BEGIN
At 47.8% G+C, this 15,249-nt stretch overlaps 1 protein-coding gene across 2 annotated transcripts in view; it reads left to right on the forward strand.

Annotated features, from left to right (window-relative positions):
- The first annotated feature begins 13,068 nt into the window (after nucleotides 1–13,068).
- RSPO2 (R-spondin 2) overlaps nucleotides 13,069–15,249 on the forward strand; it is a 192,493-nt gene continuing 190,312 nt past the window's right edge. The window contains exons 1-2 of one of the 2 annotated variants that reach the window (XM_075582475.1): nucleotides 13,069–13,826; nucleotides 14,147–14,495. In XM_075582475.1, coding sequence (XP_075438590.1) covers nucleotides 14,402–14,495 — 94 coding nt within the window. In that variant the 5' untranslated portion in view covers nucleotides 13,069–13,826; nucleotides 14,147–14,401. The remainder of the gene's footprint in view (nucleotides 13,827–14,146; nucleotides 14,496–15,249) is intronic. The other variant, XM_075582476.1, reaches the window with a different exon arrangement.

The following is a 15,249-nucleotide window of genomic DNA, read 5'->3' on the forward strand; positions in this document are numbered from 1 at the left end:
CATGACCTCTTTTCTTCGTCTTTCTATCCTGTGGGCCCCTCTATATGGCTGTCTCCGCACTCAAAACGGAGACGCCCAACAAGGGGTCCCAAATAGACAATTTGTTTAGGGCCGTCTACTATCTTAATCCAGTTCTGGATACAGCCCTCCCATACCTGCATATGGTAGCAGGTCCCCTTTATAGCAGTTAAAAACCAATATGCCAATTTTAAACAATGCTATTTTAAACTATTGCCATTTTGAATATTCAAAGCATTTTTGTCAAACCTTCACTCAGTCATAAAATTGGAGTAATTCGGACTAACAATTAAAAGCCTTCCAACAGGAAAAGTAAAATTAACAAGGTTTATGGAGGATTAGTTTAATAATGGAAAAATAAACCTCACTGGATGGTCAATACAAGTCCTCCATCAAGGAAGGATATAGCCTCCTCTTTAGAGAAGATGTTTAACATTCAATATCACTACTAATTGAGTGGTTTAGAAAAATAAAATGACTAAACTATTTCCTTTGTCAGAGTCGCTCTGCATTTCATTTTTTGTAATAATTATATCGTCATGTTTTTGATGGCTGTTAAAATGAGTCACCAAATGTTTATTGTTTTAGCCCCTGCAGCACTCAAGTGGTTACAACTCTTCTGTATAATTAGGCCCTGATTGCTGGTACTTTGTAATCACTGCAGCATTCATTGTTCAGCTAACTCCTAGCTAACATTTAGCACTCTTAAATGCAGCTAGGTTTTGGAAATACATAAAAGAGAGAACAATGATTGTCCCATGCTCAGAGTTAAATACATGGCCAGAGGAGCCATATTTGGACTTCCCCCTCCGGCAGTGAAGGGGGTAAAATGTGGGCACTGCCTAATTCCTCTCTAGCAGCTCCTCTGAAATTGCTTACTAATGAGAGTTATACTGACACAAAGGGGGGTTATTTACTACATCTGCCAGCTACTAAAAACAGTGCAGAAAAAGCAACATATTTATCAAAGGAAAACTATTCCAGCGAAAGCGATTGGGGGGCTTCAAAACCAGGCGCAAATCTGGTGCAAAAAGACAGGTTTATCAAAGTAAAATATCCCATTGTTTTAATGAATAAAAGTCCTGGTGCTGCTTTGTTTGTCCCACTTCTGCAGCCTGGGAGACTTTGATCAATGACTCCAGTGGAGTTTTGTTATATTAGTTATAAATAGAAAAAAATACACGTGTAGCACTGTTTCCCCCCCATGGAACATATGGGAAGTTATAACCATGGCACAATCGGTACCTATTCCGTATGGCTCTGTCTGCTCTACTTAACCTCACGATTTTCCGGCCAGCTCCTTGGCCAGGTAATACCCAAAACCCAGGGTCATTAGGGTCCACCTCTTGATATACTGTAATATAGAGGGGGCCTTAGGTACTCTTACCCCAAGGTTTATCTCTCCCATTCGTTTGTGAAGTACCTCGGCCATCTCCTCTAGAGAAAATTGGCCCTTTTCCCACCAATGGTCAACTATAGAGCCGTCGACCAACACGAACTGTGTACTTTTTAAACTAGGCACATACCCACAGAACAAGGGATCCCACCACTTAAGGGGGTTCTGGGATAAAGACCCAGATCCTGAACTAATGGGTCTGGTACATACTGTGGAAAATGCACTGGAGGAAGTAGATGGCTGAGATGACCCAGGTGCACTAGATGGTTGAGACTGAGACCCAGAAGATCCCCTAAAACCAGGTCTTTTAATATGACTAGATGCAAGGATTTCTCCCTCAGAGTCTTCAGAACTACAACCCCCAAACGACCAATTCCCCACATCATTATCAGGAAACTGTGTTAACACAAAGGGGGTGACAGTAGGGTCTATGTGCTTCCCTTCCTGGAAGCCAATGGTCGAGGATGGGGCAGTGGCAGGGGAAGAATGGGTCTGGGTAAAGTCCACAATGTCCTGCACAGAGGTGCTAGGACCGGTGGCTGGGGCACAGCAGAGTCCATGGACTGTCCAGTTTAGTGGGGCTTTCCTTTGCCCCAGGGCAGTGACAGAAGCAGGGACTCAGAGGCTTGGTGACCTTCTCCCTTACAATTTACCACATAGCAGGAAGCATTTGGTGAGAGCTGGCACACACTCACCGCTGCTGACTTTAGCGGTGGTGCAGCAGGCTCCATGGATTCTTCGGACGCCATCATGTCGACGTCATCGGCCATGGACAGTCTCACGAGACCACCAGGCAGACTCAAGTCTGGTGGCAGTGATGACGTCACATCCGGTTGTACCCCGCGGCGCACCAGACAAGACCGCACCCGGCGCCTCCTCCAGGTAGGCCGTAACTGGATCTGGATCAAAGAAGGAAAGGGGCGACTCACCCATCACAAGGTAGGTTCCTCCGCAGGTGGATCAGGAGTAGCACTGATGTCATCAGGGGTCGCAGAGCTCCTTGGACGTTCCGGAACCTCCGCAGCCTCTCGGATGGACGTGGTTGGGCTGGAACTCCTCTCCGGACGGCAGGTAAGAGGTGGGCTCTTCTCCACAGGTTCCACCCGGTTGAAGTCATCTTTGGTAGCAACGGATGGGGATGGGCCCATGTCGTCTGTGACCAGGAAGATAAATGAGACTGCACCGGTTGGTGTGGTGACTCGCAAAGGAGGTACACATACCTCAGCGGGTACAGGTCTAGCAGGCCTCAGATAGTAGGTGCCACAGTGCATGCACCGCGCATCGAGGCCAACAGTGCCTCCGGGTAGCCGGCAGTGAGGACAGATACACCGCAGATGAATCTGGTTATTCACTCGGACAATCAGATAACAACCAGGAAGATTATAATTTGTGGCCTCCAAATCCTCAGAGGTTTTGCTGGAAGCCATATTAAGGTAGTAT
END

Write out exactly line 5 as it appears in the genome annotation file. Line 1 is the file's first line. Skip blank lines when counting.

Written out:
The following is a 15,249-nucleotide window of genomic DNA, read 5'->3' on the forward strand; positions in this document are numbered from 1 at the left end: